NOTE: The following opinion piece represents the views and opinions of its authors and does not represent the views of Point of Information or its staff or any specific school or organization. 

The Dempsey-Cronin Invitational is known for being a historically lay tournament. We’re fine with that. We’re fine with a lay tournament, and we expect lay judges. We, however, do not expect a tabroom that is utterly unsympathetic. In addition to numerous mistakes, from running late to not hearing out legitimate complaints, Tab was rude and uncalled for in their handling of many situations throughout the tournament, as many can attest to. 

voice 1.

“A judge who barely spoke English judged my second round. It’s fine that she didn’t speak much English; that’s unfortunately common-place. However, she asked if her daughter could spectate the round after my partner’s 1AC. It’s fine that there are spectators; debate is more fun with people watching. Our judge, however, allowed the high school freshman to partake in the actual JUDGING of the round. When the opposing team called a Point of Order, HER DAUGHTER was the one who said, “I’ll take it”.

So, my partner and I went to Tab to address the problem. Tab, however, refused to let me give the complaint, so I had my coach talk to Tab for me. Tab didn’t care. It was just a small round and didn’t matter much. Did it matter, to me? Yes. I dropped a round because of that. At a tournament that is apparently incapable of breaking more than a few 4-2s, that’s a pretty tough blow. During round six, ironically, a team from a different school was able to complain and get a judge change, because after calling a Point of Order, the two judges gave a passing remark to each other. Tab hurriedly sent a messenger, and, when asked, said, “This is a really bad thing to happen”. When I asked, there was no one who attempted to change the judging issue.”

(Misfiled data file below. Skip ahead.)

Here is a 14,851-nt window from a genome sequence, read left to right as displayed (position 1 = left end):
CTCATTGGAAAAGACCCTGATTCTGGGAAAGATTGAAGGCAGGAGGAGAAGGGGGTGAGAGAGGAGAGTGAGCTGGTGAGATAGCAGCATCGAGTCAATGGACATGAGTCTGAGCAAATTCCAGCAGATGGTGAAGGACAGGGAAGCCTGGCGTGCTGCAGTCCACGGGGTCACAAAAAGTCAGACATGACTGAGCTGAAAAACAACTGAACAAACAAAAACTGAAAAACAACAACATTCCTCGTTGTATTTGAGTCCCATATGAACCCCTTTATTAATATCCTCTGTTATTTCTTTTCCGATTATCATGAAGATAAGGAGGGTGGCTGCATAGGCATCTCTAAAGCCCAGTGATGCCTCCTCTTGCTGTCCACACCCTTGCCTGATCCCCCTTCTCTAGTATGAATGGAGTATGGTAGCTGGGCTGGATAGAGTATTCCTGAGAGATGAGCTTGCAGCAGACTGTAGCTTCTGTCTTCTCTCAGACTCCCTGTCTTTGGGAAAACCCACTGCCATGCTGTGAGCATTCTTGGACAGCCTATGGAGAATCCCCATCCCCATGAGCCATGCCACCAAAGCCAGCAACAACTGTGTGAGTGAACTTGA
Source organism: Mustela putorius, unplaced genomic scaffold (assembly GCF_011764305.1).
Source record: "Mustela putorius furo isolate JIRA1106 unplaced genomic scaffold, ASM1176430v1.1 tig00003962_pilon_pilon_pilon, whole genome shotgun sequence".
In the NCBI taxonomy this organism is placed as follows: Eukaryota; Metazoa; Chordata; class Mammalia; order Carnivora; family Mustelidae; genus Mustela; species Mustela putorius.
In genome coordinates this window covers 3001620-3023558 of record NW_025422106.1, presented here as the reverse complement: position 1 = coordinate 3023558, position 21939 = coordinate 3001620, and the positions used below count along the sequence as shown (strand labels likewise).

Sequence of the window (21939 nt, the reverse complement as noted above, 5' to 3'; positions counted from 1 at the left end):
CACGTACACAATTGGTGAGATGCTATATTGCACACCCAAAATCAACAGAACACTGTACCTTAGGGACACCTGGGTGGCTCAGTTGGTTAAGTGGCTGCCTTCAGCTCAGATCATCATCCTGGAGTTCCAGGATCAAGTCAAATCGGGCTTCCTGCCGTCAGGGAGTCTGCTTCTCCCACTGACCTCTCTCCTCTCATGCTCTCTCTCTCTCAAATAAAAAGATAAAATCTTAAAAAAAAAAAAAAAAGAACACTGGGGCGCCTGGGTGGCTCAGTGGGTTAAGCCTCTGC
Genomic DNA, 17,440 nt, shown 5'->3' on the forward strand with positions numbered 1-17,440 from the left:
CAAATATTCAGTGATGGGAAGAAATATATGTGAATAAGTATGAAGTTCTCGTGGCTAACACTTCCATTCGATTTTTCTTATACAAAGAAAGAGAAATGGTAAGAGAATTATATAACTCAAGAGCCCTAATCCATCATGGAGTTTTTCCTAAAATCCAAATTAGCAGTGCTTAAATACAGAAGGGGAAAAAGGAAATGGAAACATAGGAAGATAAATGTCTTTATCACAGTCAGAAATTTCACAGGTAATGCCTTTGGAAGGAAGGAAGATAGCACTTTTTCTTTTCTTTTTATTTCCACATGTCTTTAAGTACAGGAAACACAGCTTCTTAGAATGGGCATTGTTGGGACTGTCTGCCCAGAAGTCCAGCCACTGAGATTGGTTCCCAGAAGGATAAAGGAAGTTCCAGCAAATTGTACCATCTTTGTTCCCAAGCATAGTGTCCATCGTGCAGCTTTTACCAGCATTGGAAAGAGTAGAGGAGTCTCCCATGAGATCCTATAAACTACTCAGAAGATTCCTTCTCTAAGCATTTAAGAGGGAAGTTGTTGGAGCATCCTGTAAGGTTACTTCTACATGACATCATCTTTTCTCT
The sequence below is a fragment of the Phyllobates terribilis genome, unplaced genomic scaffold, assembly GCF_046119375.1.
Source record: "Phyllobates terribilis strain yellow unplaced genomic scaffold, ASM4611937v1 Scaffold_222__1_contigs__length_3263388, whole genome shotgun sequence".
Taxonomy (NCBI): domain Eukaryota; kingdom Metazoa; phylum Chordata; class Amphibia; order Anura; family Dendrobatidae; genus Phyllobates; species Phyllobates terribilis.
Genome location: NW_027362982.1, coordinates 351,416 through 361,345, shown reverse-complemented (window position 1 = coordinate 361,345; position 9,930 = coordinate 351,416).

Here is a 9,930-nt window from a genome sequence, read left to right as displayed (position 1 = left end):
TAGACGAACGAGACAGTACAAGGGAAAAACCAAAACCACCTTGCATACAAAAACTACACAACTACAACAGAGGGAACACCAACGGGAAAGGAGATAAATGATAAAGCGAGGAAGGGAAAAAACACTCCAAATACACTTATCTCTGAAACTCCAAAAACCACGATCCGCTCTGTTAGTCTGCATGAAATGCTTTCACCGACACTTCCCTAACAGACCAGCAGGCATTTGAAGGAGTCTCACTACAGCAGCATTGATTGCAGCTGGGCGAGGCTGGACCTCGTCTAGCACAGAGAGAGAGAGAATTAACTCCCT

Tab didn’t care. It was just a small round and didn’t matter much. Did it matter, to me? Yes. I dropped a round because of that. At a tournament that is apparently incapable of breaking more than a few 4-2s, that’s a pretty tough blow.

Voice 2.

“My parents have been judging my debate tournaments for 3 years and they’ve seen everything a Tabroom can throw at them. Nonetheless, they had an experience during SCU which made even them question SCU. Round 1 they judged a team, let’s call them Team A and dropped them. When I say ‘they’ I mean my mom was judging the round and my dad was just watching the debate because he enjoys it. Round 2 they had to judge the same Team A for Flight A; the other team for Flight A, let’s call them Team B, arrived to the room promptly.

My parents have been judging my debate tournaments for 3 years and they’ve seen everything a Tabroom can throw at them. Nonetheless, they had an experience during SCU which made even them question SCU

After 20 minutes passed without the arrival of Team A, Team B asked for a bye and my parents contacted Tabroom, who asked them to wait for another 20 minutes. After 40 minutes had passed with my parents and Team B waiting in front of the room, Team A arrived and, upon seeing that they had my parents as judges again, stormed out of the room. Of course debaters are aware that they can’t be judged by the same judge twice in a tournament, but it should be noted that my parents didn’t know of this rule. They, and Team B, were simply bewildered because Team A had entered and left the room without saying anything.